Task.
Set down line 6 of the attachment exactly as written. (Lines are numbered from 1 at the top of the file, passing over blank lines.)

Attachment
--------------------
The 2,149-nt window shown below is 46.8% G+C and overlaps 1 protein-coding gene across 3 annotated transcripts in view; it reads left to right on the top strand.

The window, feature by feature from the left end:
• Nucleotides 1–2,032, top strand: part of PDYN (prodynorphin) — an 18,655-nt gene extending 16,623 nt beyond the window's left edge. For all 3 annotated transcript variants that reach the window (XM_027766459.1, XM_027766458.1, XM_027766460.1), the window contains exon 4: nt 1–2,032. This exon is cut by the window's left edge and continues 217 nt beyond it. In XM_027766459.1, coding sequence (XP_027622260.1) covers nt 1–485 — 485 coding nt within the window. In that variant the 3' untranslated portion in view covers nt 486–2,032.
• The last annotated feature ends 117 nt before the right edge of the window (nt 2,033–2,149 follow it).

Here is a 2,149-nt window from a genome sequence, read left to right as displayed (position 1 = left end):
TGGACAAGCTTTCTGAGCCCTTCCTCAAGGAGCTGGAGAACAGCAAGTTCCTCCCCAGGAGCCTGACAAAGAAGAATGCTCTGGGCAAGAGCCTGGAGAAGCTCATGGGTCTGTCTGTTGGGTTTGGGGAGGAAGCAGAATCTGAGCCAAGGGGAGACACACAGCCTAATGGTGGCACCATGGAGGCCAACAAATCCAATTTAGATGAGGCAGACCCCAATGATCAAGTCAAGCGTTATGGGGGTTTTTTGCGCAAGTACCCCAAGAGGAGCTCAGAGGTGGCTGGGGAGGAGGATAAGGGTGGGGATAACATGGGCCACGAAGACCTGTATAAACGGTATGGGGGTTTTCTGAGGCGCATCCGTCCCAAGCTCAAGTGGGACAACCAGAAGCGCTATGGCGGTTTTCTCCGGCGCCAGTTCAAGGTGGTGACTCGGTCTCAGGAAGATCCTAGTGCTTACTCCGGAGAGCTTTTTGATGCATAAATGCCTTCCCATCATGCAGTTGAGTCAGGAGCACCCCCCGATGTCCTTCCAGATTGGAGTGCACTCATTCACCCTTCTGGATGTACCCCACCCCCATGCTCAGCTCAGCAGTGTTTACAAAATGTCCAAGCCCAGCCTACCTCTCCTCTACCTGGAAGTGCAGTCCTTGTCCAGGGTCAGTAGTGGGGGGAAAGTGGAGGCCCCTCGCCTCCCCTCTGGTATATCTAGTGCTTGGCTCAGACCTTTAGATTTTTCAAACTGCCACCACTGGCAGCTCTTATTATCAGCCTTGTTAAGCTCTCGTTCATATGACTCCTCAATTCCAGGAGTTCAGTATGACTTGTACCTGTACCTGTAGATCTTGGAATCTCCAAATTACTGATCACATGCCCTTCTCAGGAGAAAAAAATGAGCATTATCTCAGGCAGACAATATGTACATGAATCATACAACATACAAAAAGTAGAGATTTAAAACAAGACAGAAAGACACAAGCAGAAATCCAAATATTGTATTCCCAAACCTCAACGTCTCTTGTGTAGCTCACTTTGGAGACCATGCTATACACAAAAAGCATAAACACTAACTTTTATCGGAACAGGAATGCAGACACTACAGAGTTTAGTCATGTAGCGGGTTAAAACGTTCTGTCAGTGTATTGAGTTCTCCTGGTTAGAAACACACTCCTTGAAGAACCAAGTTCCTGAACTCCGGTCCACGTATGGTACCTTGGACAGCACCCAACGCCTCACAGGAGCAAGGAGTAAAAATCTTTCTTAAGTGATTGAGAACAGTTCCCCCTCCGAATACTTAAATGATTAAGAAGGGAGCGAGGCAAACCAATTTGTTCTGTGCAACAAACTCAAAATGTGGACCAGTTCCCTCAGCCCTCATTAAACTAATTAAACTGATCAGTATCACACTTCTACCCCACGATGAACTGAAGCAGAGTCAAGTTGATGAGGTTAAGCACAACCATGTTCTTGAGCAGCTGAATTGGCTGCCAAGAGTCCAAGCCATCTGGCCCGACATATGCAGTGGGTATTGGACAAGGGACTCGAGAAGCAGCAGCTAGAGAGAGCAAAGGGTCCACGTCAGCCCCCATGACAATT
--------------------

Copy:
TGGACAAGCTTTCTGAGCCCTTCCTCAAGGAGCTGGAGAACAGCAAGTTCCTCCCCAGGAGCCTGACAAAGAAGAATGCTCTGGGCAAGAGCCTGGAGAAGCTCATGGGTCTGTCTGTTGGGTTTGGGGAGGAAGCAGAATCTGAGCCAAGGGGAGACACACAGCCTAATGGTGGCACCATGGAGGCCAACAAATCCAATTTAGATGAGGCAGACCCCAATGATCAAGTCAAGCGTTATGGGGGTTTTTTGCGCAAGTACCCCAAGAGGAGCTCAGAGGTGGCTGGGGAGGAGGATAAGGGTGGGGATAACATGGGCCACGAAGACCTGTATAAACGGTATGGGGGTTTTCTGAGGCGCATCCGTCCCAAGCTCAAGTGGGACAACCAGAAGCGCTATGGCGGTTTTCTCCGGCGCCAGTTCAAGGTGGTGACTCGGTCTCAGGAAGATCCTAGTGCTTACTCCGGAGAGCTTTTTGATGCATAAATGCCTTCCCATCATGCAGTTGAGTCAGGAGCACCCCCCGATGTCCTTCCAGATTGGAGTGCACTCATTCACCCTTCTGGATGTACCCCACCCCCATGCTCAGCTCAGCAGTGTTTACAAAATGTCCAAGCCCAGCCTACCTCTCCTCTACCTGGAAGTGCAGTCCTTGTCCAGGGTCAGTAGTGGGGGGAAAGTGGAGGCCCCTCGCCTCCCCTCTGGTATATCTAGTGCTTGGCTCAGACCTTTAGATTTTTCAAACTGCCACCACTGGCAGCTCTTATTATCAGCCTTGTTAAGCTCTCGTTCATATGACTCCTCAATTCCAGGAGTTCAGTATGACTTGTACCTGTACCTGTAGATCTTGGAATCTCCAAATTACTGATCACATGCCCTTCTCAGGAGAAAAAAATGAGCATTATCTCAGGCAGACAATATGTACATGAATCATACAACATACAAAAAGTAGAGATTTAAAACAAGACAGAAAGACACAAGCAGAAATCCAAATATTGTATTCCCAAACCTCAACGTCTCTTGTGTAGCTCACTTTGGAGACCATGCTATACACAAAAAGCATAAACACTAACTTTTATCGGAACAGGAATGCAGACACTACAGAGTTTAGTCATGTAGCGGGTTAAAACGTTCTGTCAGTGTATTGAGTTCTCCTGGTTAGAAACACACTCCTTGAAGAACCAAGTTCCTGAACTCCGGTCCACGTATGGTACCTTGGACAGCACCCAACGCCTCACAGGAGCAAGGAGTAAAAATCTTTCTTAAGTGATTGAGAACAGTTCCCCCTCCGAATACTTAAATGATTAAGAAGGGAGCGAGGCAAACCAATTTGTTCTGTGCAACAAACTCAAAATGTGGACCAGTTCCCTCAGCCCTCATTAAACTAATTAAACTGATCAGTATCACACTTCTACCCCACGATGAACTGAAGCAGAGTCAAGTTGATGAGGTTAAGCACAACCATGTTCTTGAGCAGCTGAATTGGCTGCCAAGAGTCCAAGCCATCTGGCCCGACATATGCAGTGGGTATTGGACAAGGGACTCGAGAAGCAGCAGCTAGAGAGAGCAAAGGGTCCACGTCAGCCCCCATGACAATT